About ten years ago, IBM invited me to talk with some key members on the Watson team, when the triumph of creating a machine that could beat the best human players at the game show Jeopardy! was still fresh. I wrote in Forbes at the time that we were entering a new era of cognitive collaboration between humans, computers and other humans.
One thing that struck me was how similar the moment seemed to how aviation legend Chuck Yeager described the advent of flying-by-wire, four decades earlier, in which pilots no longer would operate aircraft, but interface with a computer that flew the plane. Many of the macho “flyboys” weren’t able to trust the machines and couldn’t adapt.
Now, with the launch of ChatGPT, Bill Gates has announced that the age of AI has begun and, much like those old flyboys, we’re all going to struggle to adapt. Our success will not only rely on our ability to learn new skills and work in new ways, but the extent to which we are able to trust our machine collaborators. To reach its potential, AI will need to become accountable.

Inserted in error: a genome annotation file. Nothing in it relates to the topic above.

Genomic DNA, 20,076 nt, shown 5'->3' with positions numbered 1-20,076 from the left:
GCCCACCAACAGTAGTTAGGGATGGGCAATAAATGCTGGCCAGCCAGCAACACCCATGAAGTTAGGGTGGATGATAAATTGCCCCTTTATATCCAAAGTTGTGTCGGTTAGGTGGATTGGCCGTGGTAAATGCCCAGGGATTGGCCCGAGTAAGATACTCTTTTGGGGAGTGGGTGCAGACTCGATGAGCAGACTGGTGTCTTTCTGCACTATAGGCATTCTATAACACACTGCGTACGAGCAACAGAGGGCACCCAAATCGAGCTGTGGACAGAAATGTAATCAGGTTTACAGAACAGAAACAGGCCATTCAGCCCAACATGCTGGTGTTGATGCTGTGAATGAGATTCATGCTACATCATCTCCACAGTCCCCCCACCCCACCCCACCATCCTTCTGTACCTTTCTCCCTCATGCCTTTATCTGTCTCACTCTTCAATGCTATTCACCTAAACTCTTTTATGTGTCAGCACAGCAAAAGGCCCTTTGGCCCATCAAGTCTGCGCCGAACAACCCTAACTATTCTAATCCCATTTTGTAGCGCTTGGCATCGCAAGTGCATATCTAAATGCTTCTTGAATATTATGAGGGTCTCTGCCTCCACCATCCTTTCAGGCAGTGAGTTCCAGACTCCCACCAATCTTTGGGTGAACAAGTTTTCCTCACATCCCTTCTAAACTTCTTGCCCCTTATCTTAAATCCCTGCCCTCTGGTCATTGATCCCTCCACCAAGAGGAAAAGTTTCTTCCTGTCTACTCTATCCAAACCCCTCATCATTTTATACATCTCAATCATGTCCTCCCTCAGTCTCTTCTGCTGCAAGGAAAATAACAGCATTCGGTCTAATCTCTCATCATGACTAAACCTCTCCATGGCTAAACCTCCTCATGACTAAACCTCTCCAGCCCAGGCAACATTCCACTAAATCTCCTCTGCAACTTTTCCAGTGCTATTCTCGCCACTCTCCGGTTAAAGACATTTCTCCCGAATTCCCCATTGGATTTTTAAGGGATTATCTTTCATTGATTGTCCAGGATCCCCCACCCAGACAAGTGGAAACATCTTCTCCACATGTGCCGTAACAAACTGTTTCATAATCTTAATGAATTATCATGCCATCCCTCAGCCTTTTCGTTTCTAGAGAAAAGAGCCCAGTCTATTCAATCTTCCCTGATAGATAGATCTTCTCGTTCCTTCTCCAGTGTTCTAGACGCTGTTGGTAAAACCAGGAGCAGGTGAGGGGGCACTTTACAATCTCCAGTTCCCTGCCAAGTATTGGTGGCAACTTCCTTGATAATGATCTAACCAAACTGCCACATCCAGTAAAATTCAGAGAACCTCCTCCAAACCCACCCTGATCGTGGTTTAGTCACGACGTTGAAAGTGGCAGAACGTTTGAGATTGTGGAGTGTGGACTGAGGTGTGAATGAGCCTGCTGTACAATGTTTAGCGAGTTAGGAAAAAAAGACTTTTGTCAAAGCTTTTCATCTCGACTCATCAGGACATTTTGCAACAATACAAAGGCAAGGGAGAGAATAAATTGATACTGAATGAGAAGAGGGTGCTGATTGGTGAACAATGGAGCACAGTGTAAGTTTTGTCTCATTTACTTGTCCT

Recognizing Data Bias
With humans, we work diligently to construct safe and constructive learning environments. We design curriculums, carefully selecting materials, instructors and students to try and get the right mix of information and social dynamics. We go to all this trouble because we understand that the environment we create greatly influences the learning experience.
Machines also have a learning environment called a “corpus.” If, for example, you want to teach an algorithm to recognize cats, you expose it to thousands of pictures of cats. In time, it figures out how to tell the difference between, say, a cat and a dog. Much like with human beings, it is through learning from these experiences that algorithms become useful.
However, the process can go horribly awry. A famous case is Microsoft’s Tay, a Twitter bot that the company unleashed on the microblogging platform in 2016. In under a day, Tay went from being friendly and casual (“humans are super cool”) to downright scary, (“Hitler was right and I hate Jews”). It was profoundly disturbing.